Laos: Blaming The Foreigners


Bertil Lintner

While most ASEAN economies are stabilizing and have increased their reform and recovery efforts, Laos - the poorest member of the grouping - has not only been left behind, but is facing a severe economic crisis which could effect free-market reforms and lead to the partial return to a more centrally-controlled economy. Since 1997, the Lao currency has experienced the highest rate of depreciation in ASEAN - from 700 kip to the dollar before the Asian financial crisis began in mid-1997 to about 9,000 in November - and it is the only country in the region with triple-digit inflation. Hardliners in the ruling Lao People's Revolutionary Party are increasingly blaming the country's woes on the opening up of the country to outside investment and influences. This sentiment is also shared to some extent by Cambodia and Vietnam. Significantly, the three ASEAN members - once part of a communist bloc in Southeast Asia - met separately on 20 October in Vientiane for an “unofficial summit” but, in effect, setting up a bloc within the bloc.

Laos first introduced reforms under a policy called the New Economic Mechanism in 1986. Between 1992 and 1997, foreign investment flowed into the country, and annual GDP growth averaged 7 per cent. But then came the crisis of 1997, and the Lao economy went into a tailspin. The main problem for Laos was that 74 per cent of all foreign direct investment came from Thailand, and 30 per cent of its exports depended on the Thai market. With their own finances in turmoil, Thai investors suddenly had more important priorities than investing in Laos - but the crisis was also caused by weaknesses in Laos's own economic policies. According to a recent study by IMF economists, 'weak macroeconomic management was compounded by lengthy consensus building in the decision-making process, making it more difficult for the country's authorities to react quickly to the deteriorating macroeconomic situation'.

By May 1999, the kip had lost more than 80 per cent of its value against the dollar and inflation was running at 150 per cent. On 19 September, the government decided to intervene to attempt to 'control' the exchange rate by diktat. The kip doubled its value vis-a-vis the Thai baht and the US dollar almost overnight. But the positive effects of the intervention was short-lived and, within days, the kip began to slide again. The outcome has been a flight of capital to banks in Thailand across the Mekong river, causing even more confusion and further weakening confidence in the economy as a whole.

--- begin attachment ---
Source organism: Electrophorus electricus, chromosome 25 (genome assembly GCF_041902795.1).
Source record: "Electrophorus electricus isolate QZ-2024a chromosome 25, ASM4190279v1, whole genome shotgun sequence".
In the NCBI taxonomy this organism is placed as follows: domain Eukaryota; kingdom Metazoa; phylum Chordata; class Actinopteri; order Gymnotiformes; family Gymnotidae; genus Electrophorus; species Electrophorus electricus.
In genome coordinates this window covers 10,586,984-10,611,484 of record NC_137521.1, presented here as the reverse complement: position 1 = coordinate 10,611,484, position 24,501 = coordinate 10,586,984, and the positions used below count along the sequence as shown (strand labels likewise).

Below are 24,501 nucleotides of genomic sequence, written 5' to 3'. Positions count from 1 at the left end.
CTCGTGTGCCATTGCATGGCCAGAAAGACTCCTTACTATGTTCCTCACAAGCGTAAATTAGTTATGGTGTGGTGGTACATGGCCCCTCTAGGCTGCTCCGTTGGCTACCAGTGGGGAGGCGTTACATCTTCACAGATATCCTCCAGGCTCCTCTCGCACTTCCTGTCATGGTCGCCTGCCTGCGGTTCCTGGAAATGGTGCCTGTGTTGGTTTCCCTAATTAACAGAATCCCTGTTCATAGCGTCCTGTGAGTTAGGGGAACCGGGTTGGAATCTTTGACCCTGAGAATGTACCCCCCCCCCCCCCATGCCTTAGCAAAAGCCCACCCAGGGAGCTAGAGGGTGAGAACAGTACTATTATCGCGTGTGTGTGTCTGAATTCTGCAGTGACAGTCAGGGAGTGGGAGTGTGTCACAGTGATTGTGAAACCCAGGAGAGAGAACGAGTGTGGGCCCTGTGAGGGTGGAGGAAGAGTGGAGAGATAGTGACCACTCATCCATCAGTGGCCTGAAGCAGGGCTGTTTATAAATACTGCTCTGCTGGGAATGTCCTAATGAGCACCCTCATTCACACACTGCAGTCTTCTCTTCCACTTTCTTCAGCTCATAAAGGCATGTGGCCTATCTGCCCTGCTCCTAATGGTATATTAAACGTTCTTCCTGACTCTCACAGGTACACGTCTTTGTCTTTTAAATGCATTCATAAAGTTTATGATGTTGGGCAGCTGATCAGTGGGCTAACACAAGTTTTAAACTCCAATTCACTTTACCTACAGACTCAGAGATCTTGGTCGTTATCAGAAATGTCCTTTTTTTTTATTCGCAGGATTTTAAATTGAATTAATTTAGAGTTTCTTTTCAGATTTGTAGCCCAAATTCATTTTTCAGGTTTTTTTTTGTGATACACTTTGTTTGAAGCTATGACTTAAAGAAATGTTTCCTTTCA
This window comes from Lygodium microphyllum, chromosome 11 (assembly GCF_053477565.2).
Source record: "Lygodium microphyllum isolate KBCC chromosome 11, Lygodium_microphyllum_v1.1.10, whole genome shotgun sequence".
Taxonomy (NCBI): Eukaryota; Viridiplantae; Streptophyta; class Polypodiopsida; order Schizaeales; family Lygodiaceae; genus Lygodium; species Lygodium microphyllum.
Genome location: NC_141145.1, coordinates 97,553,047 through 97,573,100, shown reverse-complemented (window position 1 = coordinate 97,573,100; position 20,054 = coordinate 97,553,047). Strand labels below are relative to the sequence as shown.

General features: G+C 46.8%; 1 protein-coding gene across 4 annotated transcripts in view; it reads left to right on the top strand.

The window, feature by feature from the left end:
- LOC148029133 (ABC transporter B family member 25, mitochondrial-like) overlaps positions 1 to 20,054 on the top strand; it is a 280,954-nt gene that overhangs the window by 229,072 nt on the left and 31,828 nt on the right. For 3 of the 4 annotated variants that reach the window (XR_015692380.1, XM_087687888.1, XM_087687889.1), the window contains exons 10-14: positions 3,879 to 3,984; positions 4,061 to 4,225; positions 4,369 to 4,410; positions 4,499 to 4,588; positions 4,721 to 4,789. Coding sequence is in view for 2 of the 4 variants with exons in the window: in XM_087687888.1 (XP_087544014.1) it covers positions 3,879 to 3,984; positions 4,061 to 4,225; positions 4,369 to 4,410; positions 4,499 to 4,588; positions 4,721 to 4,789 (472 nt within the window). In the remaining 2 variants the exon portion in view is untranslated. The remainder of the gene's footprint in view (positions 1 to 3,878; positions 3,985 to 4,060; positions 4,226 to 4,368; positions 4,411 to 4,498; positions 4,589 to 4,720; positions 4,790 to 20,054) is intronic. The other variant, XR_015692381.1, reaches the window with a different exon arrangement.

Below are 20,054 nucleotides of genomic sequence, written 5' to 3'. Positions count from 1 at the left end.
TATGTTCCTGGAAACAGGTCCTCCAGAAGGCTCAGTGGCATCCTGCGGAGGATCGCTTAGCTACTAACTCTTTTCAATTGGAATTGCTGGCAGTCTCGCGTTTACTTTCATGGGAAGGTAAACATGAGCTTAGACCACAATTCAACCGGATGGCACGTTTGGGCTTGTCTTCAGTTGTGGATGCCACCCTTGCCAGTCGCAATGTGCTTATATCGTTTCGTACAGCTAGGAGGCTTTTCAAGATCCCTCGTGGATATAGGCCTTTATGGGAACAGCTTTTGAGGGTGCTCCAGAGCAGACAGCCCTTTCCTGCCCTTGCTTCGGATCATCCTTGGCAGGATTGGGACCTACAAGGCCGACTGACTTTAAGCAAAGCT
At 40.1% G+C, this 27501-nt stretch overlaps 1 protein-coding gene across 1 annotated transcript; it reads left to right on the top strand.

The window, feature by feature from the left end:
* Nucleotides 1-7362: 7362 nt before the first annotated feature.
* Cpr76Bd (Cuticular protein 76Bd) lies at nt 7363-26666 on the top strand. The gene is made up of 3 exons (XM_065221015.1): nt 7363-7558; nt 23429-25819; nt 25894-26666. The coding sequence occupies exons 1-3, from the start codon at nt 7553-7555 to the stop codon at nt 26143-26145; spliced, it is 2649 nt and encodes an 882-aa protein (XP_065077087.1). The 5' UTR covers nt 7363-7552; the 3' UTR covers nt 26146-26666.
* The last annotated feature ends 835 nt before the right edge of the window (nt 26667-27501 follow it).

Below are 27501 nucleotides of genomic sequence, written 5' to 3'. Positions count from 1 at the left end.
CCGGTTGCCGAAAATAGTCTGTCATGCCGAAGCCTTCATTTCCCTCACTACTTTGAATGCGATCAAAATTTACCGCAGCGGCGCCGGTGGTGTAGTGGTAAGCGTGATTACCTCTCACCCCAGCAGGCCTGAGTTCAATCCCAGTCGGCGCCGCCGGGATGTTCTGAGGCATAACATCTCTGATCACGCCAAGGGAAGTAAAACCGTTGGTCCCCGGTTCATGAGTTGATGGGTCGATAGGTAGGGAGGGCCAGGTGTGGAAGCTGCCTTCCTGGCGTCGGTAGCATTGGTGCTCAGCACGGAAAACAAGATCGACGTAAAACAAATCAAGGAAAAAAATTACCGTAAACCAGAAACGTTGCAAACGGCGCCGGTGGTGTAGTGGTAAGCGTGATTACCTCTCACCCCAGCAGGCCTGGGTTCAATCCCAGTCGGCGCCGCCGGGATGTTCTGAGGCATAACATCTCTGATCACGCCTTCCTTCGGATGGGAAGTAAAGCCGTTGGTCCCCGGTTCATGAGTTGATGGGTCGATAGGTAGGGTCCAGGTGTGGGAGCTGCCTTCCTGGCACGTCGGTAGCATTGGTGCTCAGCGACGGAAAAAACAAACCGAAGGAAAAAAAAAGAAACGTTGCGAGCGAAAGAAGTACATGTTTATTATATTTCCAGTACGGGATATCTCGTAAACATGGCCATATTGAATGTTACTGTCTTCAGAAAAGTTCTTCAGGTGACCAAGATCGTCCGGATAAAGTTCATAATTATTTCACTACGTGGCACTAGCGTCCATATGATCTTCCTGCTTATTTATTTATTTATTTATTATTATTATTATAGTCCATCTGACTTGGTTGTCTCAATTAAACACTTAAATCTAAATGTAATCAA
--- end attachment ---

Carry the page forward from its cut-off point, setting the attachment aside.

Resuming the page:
Laos's fundamental problem is that the country for years has been living beyond its means. In 1997, the year of the crisis, US$706 million worth of foreign goods were imported, while exports totalled a mere US$359 million. In 1998, the gap was not quite as wide - $552.8 million worth of imports and $369.5 million in exports - but much more had to be done to revitalise the moribund Lao economy, economists said. Nor was the problem something new. Official statistics show that the last Lao trade surplus was in 1928. Since then, the country has lived on subsidies and aid from, successively, France, the United States, the Soviet Union, and the Western donor community.

But the crisis of 1997 made everything worse. Laos' earlier stability was based on two pillars: tight fiscal policies and strong inflows of foreign investment. For several years, the Lao budget deficit was more than covered by donor financing, allowing the government to build up deposits with the banking system that could be used by other sectors. The inflow of foreign capital also provided a cushion against small shocks and helped finance imports. The Asian crisis knocked down both of these pillars. Foreign investment dried up and the budget became weaker.

The most important long-term impact of the crisis may be that Laos's long-anticipated mega hydroelectric power projects - which once were believed to hold the solution to the country's acute trade deficit - are in jeopardy. The biggest of those, a US1-1.5 billion dollar scheme to build a dam and a hydroelectric power station on the Nam Theun river in south-central Laos, has run into trouble as it needs World Bank guarantees for private loans. Laos' poor economic performance since 1997 may now prevent it from securing such guarantees as the World Bank, the IMF and donor countries are keeping their purse strings tight.

While there is no way back to the old, rigid socialist days of the late 1970s and early 1980s, when even more disastrous, Stalinist economic policies brought the country to its knees, the ruling elite are beginning to reassess the benefits of free-market reforms. State intervention in the currency market is one example of this new attitude. The government has also bought up shares in local companies to exert more control over the private sector. But, as the recent currency turmoil shows, these actions have been largely counterproductive. The IMF argues that Laos has to improve - not worsen - the climate for investment and business activity to restore external investment flows and boost exports, while Laos continues to do exactly the opposite.

If the Lao government does not address the problems facing it in a more imaginative way than just preaching more state intervention, social unrest cannot be ruled out. While recent reports in the Thai press of student-led anti-government protests in Vientiane seem to be grossly exaggerated, Laos is no doubt entering a new era of economic and political uncertainty.

WATCHPOINT: Social unrest may force Lao leaders to seek new solutions to economic problems.


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